Appeal Court’s ‘Allah’ opinion not binding on lower courts, lawyer argues

Lawyer Annou Xavier (second from right) and Bible Society Malaysia member Albert Tais (third from right) arrive at the KL High Court, June 30, 2014. Lim said the Federal Court had ruled that the theological argument adopted by the lower court in the recent ‘Allah’ case between the Catholic Church and Putrajaya was a mere ‘obiter’. — Picture by Yusof Mat Isa
Lawyer Annou Xavier (second from right) and Bible Society Malaysia member Albert Tais (third from right) arrive at the KL High Court, June 30, 2014. Lim said the Federal Court had ruled that the theological argument adopted by the lower court in the recent ‘Allah’ case between the Catholic Church and Putrajaya was a mere ‘obiter’. — Picture by Yusof Mat Isa

KUALA LUMPUR, June 30 — The courts cannot use theological grounds to determine the legality of the government's decision to confiscate Christian compact discs containing the word "Allah", a lawyer representing Jill Ireland Lawrence Bill said today.

Lead counsel Lim Heng Seng said the Federal Court had ruled that the theological argument adopted by the lower court in the recent "Allah" case between the Catholic Church and Putrajaya was a mere "obiter" — an opinion that is not binding on or set any legal precedent on the use of the Arabic word for God.

Lim added that the apex court also ruled that no other court but the Federal Court can decide on constitutional matters, meaning that there is no precedent on the matter that binds the High Court to decide on Jill's case.

When delivering its judgement in October last year, the appellate court ruled that the use of the word "Allah" was not an integral part of the practice of the Christian faith when striking out the Catholic Church's appeal against a federal ban on the use of the word in the Malay section of its Herald weekly publication.

Philip Koh Tong Ngee, who held a watching brief on behalf of the Malaysian Consultative Council on Buddhism, Christianity, Hinduism, Sikhism and Taoism (MCCBCHST), added on to Jill's submmission that the ministry's act in confiscating the CDs as an act of intrusion on the practices of minority religious groups.

Koh noted that minority religious groups are promised the freedom to manage their own affairs under Article 11(3) of the Federal Constitution, and that it is not for the courts to "enter a theological thicket" and make rulings based on interpretations of religion.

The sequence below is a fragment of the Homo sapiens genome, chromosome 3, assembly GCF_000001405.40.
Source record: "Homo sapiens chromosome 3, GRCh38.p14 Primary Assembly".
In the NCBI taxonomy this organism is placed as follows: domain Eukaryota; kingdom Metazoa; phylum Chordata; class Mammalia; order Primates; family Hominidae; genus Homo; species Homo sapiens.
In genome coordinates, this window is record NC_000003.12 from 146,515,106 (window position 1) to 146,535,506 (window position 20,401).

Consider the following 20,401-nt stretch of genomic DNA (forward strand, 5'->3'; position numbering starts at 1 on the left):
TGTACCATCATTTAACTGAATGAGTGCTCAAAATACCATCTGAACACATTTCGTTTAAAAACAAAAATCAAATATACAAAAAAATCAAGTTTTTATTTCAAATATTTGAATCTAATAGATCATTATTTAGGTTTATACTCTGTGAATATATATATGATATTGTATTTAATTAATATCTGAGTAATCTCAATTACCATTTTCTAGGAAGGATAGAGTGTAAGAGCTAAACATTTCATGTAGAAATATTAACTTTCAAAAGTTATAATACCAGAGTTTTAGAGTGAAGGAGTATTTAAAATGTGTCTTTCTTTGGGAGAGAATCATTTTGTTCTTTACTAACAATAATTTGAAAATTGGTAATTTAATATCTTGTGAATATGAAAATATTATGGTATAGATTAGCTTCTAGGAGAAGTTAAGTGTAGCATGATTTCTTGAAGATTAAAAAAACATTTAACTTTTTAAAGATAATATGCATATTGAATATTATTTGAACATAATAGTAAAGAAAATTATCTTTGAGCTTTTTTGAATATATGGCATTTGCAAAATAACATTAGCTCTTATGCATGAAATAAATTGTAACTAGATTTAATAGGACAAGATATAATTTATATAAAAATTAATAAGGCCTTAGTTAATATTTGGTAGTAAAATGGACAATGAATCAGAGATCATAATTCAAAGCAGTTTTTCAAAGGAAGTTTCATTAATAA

Senior Federal Counsel Munahyza Mustafa countered that the minister's decision was a preemptive action as there was the risk that the CDs could be widely distributed and confuse Muslims.

Munahyza stressed that the risk of confusion is real as the intepretation of the word "Allah" refers to "oneness" while the Christian intepretation refers to the Holy Trinity.

High Court Judge Justice Datuk Zaleha Yusof has set July 21 to deliver her judgement.

On May 11, 2008, the Home Ministry confiscated eight CDs bearing the word “Allah” from Jill Ireland at the Low Cost Carrier Terminal airport in Sepang, prompting her to challenge its decisions in court.

In August the same year, the Bumiputera Christian filed for judicial review of the Home Ministry’s actions and a return of the CDs, and she is seeking for a declaration that she has the right to own, use and import materials containing the word “Allah”.

The case was previously postponed to allow the Federal Court to dispose of the Catholic Church’s case.

Christians make up close to 10 per cent or 2.6 million of the Malaysian population of 30 million.

Almost two-thirds of them are Bumiputera and live in Sabah and Sarawak, where they routinely use Bahasa Malaysia and indigenous languages in their religious practices, including describing God as “Allah” in their prayers and holy book.